Copyright © The Associated Press. All rights reserved. This material may not be published, broadcast, rewritten or redistributed.

AP

A baker stacks loaves of Egyptian traditional "baladi" flatbread outside a bakery, in the Old Cairo...
Associated Press

Poverty and inflation: Egypt’s economy hit by global turmoil

DUBAI, United Arab Emirates (AP) — Stores are selling winter clothes from last season in the middle of summer. Repair shops lack spare parts for appliances. There’s a waiting list to buy a new car. Egypt, a country of more than 103 million people, is running low on foreign currency needed to buy essentials like […]
1 day ago
This satellite image provided by the National Oceanic and Atmospheric Administration shows Tropical...
Associated Press

Florida monitors a growing Tropical Storm Ian in Caribbean

TALLAHASSEE, Fla. (AP) — Authorities and residents in Florida were keeping a cautious eye on Tropical Storm Ian as it rumbled through the Caribbean on Sunday, expected to continue gaining strength and become a major hurricane in the coming days on a forecast track toward the state. Gov. Ron DeSantis declared a state of emergency […]
1 day ago
Brothers of Italy's Leader Giorgia Meloni attends the center-right coalition closing rally in Rome ...
Associated Press

Italians vote in election that could take far-right to power

ROME (AP) — Italians were voting on Sunday in an election that could move the country’s politics sharply toward the right during a critical time for Europe, with war in Ukraine fueling skyrocketing energy bills and testing the West’s resolve to stand united against Russian aggression. Polls opened at 7 a.m. (0500GMT). The counting of […]
1 day ago
Associated Press

Today in History: September 25, Sandra Day O’Connor sworn in

Today in History Today is Sunday, Sept. 25, the 268th day of 2022. There are 97 days left in the year. Today’s Highlight in History: On Sept. 25, 1957, nine Black students who’d been forced to withdraw from Central High School in Little Rock, Arkansas, because of unruly white crowds were escorted to class by […]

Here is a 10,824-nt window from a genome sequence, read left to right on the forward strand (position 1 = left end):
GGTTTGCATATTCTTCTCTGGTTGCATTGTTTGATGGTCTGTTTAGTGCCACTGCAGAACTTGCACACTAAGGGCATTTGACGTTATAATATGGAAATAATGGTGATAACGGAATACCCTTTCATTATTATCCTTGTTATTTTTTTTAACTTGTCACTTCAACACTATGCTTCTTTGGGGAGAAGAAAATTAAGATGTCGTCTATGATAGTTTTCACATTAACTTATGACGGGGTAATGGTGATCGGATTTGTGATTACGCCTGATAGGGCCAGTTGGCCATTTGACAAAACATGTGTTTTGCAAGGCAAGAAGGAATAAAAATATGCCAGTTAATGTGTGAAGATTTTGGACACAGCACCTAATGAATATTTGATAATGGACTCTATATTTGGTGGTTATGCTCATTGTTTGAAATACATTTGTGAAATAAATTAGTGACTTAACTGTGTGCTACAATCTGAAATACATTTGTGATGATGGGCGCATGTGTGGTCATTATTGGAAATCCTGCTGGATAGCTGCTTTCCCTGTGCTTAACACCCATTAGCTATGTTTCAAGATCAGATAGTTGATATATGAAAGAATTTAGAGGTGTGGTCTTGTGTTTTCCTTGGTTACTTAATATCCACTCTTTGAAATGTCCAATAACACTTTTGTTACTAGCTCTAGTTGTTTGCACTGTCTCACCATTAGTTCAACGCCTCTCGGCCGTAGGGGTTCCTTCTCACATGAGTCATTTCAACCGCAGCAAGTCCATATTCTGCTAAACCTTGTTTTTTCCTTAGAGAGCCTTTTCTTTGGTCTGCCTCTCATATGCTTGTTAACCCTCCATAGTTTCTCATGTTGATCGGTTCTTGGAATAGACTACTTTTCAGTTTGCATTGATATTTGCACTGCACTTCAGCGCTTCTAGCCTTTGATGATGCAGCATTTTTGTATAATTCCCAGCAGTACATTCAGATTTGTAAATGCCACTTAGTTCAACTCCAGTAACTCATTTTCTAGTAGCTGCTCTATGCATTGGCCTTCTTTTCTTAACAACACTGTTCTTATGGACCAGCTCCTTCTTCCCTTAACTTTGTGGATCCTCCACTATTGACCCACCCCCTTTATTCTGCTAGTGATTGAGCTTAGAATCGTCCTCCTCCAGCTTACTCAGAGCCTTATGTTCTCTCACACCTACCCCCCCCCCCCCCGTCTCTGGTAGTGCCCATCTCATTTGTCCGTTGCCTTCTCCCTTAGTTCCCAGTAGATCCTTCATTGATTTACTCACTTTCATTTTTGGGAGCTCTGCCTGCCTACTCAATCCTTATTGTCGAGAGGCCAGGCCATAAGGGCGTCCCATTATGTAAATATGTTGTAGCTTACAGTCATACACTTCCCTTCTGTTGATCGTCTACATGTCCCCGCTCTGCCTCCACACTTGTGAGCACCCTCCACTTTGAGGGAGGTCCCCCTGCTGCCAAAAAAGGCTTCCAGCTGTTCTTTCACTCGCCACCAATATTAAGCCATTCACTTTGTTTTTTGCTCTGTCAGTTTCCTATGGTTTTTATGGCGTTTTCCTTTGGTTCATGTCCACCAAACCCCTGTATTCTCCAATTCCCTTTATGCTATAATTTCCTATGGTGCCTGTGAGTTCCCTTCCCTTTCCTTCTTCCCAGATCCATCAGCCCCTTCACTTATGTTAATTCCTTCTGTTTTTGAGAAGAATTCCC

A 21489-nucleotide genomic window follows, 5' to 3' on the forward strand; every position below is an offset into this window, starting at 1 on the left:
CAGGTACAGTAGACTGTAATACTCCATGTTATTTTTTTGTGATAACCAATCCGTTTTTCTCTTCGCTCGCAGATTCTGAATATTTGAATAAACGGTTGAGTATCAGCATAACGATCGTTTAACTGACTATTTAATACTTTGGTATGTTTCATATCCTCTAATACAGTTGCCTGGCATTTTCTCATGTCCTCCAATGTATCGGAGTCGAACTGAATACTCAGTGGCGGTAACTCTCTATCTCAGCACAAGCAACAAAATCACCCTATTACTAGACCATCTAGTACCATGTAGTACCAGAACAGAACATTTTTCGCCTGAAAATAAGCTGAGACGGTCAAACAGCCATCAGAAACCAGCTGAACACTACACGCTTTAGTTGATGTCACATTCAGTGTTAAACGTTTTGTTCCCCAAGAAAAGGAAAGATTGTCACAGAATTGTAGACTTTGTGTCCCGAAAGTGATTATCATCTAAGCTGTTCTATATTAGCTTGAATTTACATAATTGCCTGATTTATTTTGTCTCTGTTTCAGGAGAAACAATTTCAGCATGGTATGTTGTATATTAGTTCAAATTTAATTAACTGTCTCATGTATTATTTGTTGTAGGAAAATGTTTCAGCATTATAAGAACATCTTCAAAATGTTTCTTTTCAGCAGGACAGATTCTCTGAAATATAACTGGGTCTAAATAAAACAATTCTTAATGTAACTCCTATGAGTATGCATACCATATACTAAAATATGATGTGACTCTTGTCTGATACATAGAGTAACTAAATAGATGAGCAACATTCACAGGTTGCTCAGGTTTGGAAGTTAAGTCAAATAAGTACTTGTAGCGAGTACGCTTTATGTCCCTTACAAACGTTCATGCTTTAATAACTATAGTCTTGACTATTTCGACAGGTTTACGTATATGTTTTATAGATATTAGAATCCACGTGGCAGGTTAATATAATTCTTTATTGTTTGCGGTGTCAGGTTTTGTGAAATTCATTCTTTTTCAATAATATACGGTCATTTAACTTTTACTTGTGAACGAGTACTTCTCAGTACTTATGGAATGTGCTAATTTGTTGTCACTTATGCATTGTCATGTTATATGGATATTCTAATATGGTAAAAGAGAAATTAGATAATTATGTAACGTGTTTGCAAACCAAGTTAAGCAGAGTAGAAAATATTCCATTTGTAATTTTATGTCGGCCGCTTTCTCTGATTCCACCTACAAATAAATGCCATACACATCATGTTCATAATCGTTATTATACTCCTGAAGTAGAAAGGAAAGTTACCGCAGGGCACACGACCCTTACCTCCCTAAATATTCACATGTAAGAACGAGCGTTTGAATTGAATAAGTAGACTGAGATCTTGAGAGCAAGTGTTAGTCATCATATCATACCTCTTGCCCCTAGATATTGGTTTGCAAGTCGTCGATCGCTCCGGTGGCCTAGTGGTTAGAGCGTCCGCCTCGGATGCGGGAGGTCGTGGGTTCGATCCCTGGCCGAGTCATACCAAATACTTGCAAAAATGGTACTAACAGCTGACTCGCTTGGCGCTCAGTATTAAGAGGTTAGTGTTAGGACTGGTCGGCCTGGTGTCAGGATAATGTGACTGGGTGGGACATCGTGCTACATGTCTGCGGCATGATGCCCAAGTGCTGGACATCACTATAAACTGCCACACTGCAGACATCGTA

1 day ago
Foreign Minister of China Wang Yi acknowledges the audience applause after addressing the 77th sess...
Associated Press

China on Taiwan: ‘External interference’ won’t be tolerated

UNITED NATIONS (AP) — China underscored its commitment Saturday to its claim on Taiwan, telling assembled world leaders that anyone who gets in the way of its determination to reunify with the self-governing island would be “crushed by the wheels of history.” The language was forceful but, for Chinese leadership, well within the realm of […]
1 day ago
Environmental Protection Agency Administrator Michael Regan announces a new federal office of envir...
Associated Press

Biden administration launches environmental justice office

WARRENTON, N.C. (AP) — President Joe Biden’s top environment official visited what is widely considered the birthplace of the environmental justice movement Saturday to unveil a national office that will distribute $3 billion in block grants to underserved communities burdened by pollution. Forty years after a predominantly Black community in Warren County, North Carolina, rallied […]
1 day ago

Sponsored Articles

...
SCHWARTZ LASER EYE CENTER

Key dates for Arizona sports fans to look forward to this fall

Fall brings new beginnings in different ways for Arizona’s professional sports teams like the Cardinals and Coyotes.
...
Day & Night Air Conditioning, Heating and Plumbing

Here are 4 signs the HVAC unit needs to be replaced

Pool renovations and kitchen upgrades may seem enticing, but at the forefront of these investments arguably should be what residents use the most. In a state where summertime is sweltering, access to a functioning HVAC unit can be critical.
...
Day & Night Air Conditioning, Heating and Plumbing

Ways to prevent clogged drains and what to do if you’re too late

While there are a variety of ways to prevent clogged drains, it's equally as important to know what to do when you're already too late.
Landfill odor: Health problems, but no elevated cancer risk